On Tuesday a controversial bill goes up for a vote in the Senate Foreign Relations committee that will test just how much say Congress has on a possible nuclear deal with Iran. When it comes to legislation that would give Congress a final say in approving or rejecting a deal, the Obama administration has been very critical.
Speaking exclusively for the New York Times, Obama said that preventing Tehran from getting a nuclear weapon and moving toward stabilizing the Middle East has been made possible thanks to the newly agreed on framework of a nuclear deal with Iran, which represents a “once in a lifetime opportunity.”
The administration stepped up its lobbying campaign on Capitol Hill on Monday. White House press secretary Josh Earnest said: “We strongly oppose the way legislation is currently written. However, despite that, we still continue to have extensive conversations on Capitol Hill with members of Congress.”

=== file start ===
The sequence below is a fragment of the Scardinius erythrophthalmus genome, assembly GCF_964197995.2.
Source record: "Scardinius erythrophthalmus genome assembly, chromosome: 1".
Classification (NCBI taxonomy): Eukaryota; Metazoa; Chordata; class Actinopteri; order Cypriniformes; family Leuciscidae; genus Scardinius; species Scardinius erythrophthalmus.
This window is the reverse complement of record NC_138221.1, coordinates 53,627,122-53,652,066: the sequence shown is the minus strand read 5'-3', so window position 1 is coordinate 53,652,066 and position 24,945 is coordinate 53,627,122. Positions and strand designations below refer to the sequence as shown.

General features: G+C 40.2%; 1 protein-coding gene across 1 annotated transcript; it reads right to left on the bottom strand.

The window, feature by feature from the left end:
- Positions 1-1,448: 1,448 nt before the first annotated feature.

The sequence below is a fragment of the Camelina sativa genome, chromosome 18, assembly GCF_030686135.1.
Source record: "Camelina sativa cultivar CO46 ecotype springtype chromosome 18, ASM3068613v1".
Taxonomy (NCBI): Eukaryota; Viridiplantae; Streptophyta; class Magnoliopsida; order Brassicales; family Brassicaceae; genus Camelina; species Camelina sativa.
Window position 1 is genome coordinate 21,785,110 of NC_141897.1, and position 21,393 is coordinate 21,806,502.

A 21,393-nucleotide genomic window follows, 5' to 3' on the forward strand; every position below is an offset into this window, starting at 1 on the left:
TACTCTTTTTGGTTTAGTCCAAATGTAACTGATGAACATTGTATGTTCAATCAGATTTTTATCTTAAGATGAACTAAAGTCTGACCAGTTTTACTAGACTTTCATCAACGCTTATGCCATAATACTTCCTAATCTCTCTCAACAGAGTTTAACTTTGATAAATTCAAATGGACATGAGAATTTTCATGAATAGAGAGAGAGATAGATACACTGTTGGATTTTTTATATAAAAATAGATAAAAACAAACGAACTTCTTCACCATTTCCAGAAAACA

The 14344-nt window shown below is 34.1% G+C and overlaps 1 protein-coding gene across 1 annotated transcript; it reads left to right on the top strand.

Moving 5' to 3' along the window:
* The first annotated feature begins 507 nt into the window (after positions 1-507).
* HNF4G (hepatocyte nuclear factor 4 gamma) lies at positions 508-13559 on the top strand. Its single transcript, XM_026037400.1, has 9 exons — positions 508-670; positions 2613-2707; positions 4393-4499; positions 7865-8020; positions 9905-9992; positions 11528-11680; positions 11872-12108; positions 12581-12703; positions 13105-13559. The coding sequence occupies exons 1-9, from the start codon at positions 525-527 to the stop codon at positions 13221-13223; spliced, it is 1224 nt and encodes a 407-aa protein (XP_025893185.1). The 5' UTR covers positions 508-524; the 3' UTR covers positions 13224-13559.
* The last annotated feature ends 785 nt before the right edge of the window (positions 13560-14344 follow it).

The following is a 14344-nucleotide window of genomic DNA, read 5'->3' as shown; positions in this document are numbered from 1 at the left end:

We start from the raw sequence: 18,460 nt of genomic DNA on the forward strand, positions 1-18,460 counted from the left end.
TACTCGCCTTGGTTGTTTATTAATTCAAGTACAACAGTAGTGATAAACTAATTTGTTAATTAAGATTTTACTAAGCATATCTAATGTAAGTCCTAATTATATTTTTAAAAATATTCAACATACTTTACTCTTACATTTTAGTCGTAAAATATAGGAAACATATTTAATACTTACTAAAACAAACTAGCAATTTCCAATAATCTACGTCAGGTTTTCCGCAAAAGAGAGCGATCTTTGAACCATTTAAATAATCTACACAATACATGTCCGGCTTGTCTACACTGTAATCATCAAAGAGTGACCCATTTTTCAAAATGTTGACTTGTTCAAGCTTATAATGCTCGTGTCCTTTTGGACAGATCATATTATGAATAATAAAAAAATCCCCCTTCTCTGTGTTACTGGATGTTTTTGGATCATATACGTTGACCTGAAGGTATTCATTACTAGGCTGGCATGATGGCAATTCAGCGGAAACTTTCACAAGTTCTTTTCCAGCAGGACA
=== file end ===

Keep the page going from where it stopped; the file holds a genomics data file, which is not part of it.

For the purpose of meeting with members of the House to discuss the negotiations, Secretary of State John Kerry postponed a foreign trip. Classified briefings were held with members of the Senate and House on Monday and Tuesday by Kerry, Treasury Secretary Jack Lew, Energy Secretary Ernest Monis and senior officials in the intelligence community.
According to Earnest, some Republicans will reject any deal just because Obama supports it, and are “rigidly partisan.” He also said that administration officials will continue to talk with members of his party, even though there is some Democratic opposition. More than 130 telephone calls were made by the president and other senior administration officials so far to members of Congress in order to discuss the negotiations.